Britain's largest terrestrial insect is the stag beetle while our biggest flying insect is the magnificent emperor dragonfly, boasting a wingspan of four inches.

Males have an apple green thorax and sky blue abdomen while females are mainly light green with a few brown markings.

The photo shows an emperor, which we should perhaps call an empress laying eggs into a water plant below the surface.

The odd thing about the photo is that perched on a wing of the empress is a blue damselfly which clearly illustrates the difference in size between the two species.

When the larvae or nymphs hatch they spend two years slowly growing, changing their skins several times.

They are voracious predators, feeding on tadpoles, small fish and invertebrates, stalking their prey and when close, shoot out their extendable lower lips which snatch their victims to be eaten at leisure.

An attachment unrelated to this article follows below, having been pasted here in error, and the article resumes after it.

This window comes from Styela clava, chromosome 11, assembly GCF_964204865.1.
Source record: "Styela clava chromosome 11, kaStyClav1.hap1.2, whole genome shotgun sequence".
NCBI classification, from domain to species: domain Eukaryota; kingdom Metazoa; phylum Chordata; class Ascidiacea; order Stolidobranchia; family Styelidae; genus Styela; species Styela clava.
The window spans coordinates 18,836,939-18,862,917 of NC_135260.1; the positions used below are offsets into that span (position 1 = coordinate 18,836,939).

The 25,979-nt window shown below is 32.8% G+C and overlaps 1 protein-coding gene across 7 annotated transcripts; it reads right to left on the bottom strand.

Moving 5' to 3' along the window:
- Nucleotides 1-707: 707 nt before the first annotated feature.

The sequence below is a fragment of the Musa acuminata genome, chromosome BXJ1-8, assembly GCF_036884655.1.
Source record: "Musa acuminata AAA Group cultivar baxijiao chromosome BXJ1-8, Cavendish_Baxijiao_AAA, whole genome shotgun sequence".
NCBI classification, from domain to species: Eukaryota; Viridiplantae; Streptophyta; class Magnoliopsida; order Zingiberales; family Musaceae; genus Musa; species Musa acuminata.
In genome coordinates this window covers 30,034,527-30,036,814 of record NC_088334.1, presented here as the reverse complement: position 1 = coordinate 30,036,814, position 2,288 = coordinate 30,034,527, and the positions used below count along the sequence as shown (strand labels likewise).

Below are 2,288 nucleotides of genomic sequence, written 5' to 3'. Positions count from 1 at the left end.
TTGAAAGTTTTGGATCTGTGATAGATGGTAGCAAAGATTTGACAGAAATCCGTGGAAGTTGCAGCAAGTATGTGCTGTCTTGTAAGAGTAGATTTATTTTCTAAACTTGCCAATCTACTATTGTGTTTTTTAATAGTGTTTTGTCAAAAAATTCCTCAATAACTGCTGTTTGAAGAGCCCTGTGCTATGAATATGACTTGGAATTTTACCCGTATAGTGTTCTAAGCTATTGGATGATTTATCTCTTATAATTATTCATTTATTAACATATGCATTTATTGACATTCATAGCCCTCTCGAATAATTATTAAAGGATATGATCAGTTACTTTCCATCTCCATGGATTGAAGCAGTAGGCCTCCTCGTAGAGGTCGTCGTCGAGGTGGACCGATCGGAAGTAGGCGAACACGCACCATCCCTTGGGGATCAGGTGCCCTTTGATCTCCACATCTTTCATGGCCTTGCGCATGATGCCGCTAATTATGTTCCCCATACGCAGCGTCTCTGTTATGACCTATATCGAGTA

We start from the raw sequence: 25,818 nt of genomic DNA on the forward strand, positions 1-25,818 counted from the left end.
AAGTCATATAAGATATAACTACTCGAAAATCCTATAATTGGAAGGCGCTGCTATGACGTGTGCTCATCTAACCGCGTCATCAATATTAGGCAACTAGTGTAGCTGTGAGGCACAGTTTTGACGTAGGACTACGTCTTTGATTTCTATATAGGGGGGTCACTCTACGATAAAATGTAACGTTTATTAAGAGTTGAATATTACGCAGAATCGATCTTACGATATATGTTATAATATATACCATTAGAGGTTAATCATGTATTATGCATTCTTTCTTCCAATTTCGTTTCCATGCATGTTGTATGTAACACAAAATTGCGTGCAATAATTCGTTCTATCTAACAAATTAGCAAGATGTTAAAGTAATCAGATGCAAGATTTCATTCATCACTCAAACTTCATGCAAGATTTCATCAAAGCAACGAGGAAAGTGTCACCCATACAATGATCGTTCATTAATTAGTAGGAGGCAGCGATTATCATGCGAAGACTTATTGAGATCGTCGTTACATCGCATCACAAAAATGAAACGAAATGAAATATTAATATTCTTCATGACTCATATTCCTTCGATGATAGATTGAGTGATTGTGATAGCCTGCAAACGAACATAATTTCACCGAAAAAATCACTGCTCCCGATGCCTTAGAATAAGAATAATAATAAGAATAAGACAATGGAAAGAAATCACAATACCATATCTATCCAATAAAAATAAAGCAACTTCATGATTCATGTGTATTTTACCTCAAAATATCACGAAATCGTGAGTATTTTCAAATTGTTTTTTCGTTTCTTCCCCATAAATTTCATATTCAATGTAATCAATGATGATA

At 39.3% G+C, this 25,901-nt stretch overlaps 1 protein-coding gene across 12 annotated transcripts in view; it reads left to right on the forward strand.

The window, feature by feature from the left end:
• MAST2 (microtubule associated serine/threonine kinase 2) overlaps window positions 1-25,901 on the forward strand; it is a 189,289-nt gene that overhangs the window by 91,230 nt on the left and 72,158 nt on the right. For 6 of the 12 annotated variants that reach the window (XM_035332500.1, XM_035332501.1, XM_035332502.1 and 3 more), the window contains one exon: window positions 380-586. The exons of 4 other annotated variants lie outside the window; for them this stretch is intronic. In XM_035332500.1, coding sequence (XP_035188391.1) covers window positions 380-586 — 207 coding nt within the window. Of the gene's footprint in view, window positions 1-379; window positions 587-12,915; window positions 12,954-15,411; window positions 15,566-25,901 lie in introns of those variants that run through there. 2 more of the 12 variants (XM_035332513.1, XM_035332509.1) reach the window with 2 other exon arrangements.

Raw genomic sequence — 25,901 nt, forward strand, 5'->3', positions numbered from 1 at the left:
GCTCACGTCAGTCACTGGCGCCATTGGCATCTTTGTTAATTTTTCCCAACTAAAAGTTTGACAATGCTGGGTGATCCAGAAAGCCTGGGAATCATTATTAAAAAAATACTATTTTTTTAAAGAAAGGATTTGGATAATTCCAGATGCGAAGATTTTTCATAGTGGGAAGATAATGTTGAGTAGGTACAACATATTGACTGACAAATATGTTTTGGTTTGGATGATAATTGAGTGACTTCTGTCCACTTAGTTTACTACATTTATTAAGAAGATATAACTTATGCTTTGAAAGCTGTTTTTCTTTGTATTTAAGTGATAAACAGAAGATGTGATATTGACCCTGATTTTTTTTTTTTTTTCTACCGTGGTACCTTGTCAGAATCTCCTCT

If the nymph is threatened it spurts out a jet of water from its rear end to move away. Rocket science indeed!

The adult emperor can fly forwards, backwards, up down and hover. Its all round vision can spot prey in any direction and it will zoom up to intercept.

The emperor's bristly forward pointing legs form a sort of basket, rather like an aerial fishing net with which it catches flying insects as large as meadow brown butterflies or can dash into a garden spider's web and extract the spider from the centre.